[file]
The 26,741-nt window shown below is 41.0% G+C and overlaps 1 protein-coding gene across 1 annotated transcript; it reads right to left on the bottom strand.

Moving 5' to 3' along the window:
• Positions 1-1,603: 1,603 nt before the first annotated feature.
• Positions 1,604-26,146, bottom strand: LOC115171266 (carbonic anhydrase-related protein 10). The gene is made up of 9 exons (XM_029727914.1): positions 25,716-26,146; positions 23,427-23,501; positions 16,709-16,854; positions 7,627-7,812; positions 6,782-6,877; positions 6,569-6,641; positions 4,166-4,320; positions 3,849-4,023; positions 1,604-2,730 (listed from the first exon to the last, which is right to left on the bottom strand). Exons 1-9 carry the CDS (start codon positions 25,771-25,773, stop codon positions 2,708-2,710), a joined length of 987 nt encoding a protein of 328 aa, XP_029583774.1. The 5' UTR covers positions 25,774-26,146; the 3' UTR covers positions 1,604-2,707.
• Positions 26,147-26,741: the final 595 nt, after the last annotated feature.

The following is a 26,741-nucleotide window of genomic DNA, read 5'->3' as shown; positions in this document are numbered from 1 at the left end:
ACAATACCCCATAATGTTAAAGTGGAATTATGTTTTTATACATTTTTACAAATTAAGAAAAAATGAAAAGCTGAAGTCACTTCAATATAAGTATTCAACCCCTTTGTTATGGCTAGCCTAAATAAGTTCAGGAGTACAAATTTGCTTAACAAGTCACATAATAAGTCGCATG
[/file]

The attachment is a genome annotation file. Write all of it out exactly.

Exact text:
The 26,741-nt window shown below is 41.0% G+C and overlaps 1 protein-coding gene across 1 annotated transcript; it reads right to left on the bottom strand.

Moving 5' to 3' along the window:
• Positions 1-1,603: 1,603 nt before the first annotated feature.
• Positions 1,604-26,146, bottom strand: LOC115171266 (carbonic anhydrase-related protein 10). The gene is made up of 9 exons (XM_029727914.1): positions 25,716-26,146; positions 23,427-23,501; positions 16,709-16,854; positions 7,627-7,812; positions 6,782-6,877; positions 6,569-6,641; positions 4,166-4,320; positions 3,849-4,023; positions 1,604-2,730 (listed from the first exon to the last, which is right to left on the bottom strand). Exons 1-9 carry the CDS (start codon positions 25,771-25,773, stop codon positions 2,708-2,710), a joined length of 987 nt encoding a protein of 328 aa, XP_029583774.1. The 5' UTR covers positions 25,774-26,146; the 3' UTR covers positions 1,604-2,707.
• Positions 26,147-26,741: the final 595 nt, after the last annotated feature.

The following is a 26,741-nucleotide window of genomic DNA, read 5'->3' as shown; positions in this document are numbered from 1 at the left end:
ACAATACCCCATAATGTTAAAGTGGAATTATGTTTTTATACATTTTTACAAATTAAGAAAAAATGAAAAGCTGAAGTCACTTCAATATAAGTATTCAACCCCTTTGTTATGGCTAGCCTAAATAAGTTCAGGAGTACAAATTTGCTTAACAAGTCACATAATAAGTCGCATG